Solar Lamps Making Life Better in Rwanda


Let there be light. This sentiment, often attributed to the deities, or pioneers in the fields of electricity and light bulbs, signifies that light shall cast the darkness aside. In Rwanda, some folks with solar lamps and some very good ideas have literally made this possible for people in need. And by doing so, they've helped fellow human beings save money for food, reduced the necessity for unhealthy fuel sources and made life safer for women and others who have to move about at night.

Working with United Nations High Commissioner for Refugees (UNHCR) offices in Geneva and Rwanda, Global BrightLight Foundation and partner Great Lakes Energy, have transformed life in the Kiziba Refugee Camp with solar lamps -- and they've made a wonderful film about the project as well, which you can watch below.

Joe Hale, from Global BrightLight Foundation, recently set aside some time in order to talk about the solar lamp project and how it has helped improve the lives of the people who call the Kiziba Refugee Camp home.

Carl Pettit: What benefits -- expected or a surprise -- have you discovered since the project got off the ground?

Joe Hale: We expected the refugees to appreciate the lamp, but we didn't expect them to value it as much as they do. We've seen a sell-on rate of less than 1 percent. When selected families are being resettled in the U.S., they're returning their lamp to the camp administration, saying that those staying behind should use the lamp. This is a powerful anecdote because these families usually sell everything they can before traveling to the U.S.

What were some of the biggest hurdles encountered when starting the project?

Refugee camps are complex environments. Working there requires coordination with multiple parties. The implementation of this project required coordination with, and approval from, UNHCR's field office, UNHCR's Rwanda Headquarters, UNHCR Geneva Headquarters, the Rwandan government's ministry for refugees, and the American Refugee Committee. All parties gave us full support and much appreciated guidance.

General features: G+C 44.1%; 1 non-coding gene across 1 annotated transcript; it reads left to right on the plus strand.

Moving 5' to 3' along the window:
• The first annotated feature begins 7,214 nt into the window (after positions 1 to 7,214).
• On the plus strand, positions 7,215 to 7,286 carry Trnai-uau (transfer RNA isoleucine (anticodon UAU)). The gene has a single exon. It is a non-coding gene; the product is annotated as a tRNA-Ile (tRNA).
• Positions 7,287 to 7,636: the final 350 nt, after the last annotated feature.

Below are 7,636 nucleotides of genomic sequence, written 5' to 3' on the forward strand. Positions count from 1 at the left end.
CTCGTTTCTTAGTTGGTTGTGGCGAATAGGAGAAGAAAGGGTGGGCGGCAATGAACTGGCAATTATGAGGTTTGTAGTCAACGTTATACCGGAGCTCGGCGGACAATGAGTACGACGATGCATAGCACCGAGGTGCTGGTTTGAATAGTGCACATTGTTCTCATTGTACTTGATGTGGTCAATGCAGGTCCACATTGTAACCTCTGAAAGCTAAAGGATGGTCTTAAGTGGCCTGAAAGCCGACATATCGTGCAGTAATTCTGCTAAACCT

Great Lakes Energy, our partner in Rwanda, did a great job handling the coordination.

What made you choose the Kiziba Refugee Camp for your initial tests?

When I was driving to our project site in southern Rwanda, I drove by a newly built refugee camp, recently populated with an influx of Congolese fleeing the most recent violence in their home communities. Seeing this camp inspired me to explore the possibility of providing lamps to a camp.

When we approached UNHCR with this concept, they directed us to Kiziba camp. Kiziba was the largest camp at the time and is the oldest in Rwanda. Kiziba camp has 16,400 people and was opened in 1996.

Distributing solar lanterns in a refugee camp was not our original business model. However, after seeing the incredible need in the camp, we developed a "sweat equity" approach to lantern distribution there, where recipients traded "community service" in the form of participation in a tree reforestation project, in exchange for their solar lantern.

How can ordinary people get involved?

We're trying to raise enough funds to implement this same program in the other four refugee camps in Rwanda. There are roughly 12,500 more families living in camps in Rwanda, selling their precious food rations to buy unhealthy kerosene and candles.

This situation reminds us of a quote from Thomas Edison, soon after inventing his famous light bulb: "We will make electricity so cheap that only the rich will burn candles."

That Edison's prediction is not the reality today demonstrates that the energy balance in this world is tilted against those in need. The worse off a community is, the more they pay for energy. The refugees in Rwanda are examples of this imbalance: They subsist off of cornmeal rations, measured out to the precise calories of nutrients each family requires to stay above malnourishment. They're forced to sell portions of these rations only to have a little light, and the light they get in exchange is dim and emits harmful fumes. They deserve better.

You can help us raise the funds we need to distribute Sun King lights to the other camps in Rwanda by visiting -- and by spreading the word. A Sun King lamp that emits 75 lumens of light for seven hours per night and charges a phone for a refugee family costs only $24. Every little bit we raise helps. The lamps have a two-year warranty, so we can all be assured that we're providing a quality solution.

testPromoTitleReplace testPromoDekReplace Join HuffPost Today! No thanks.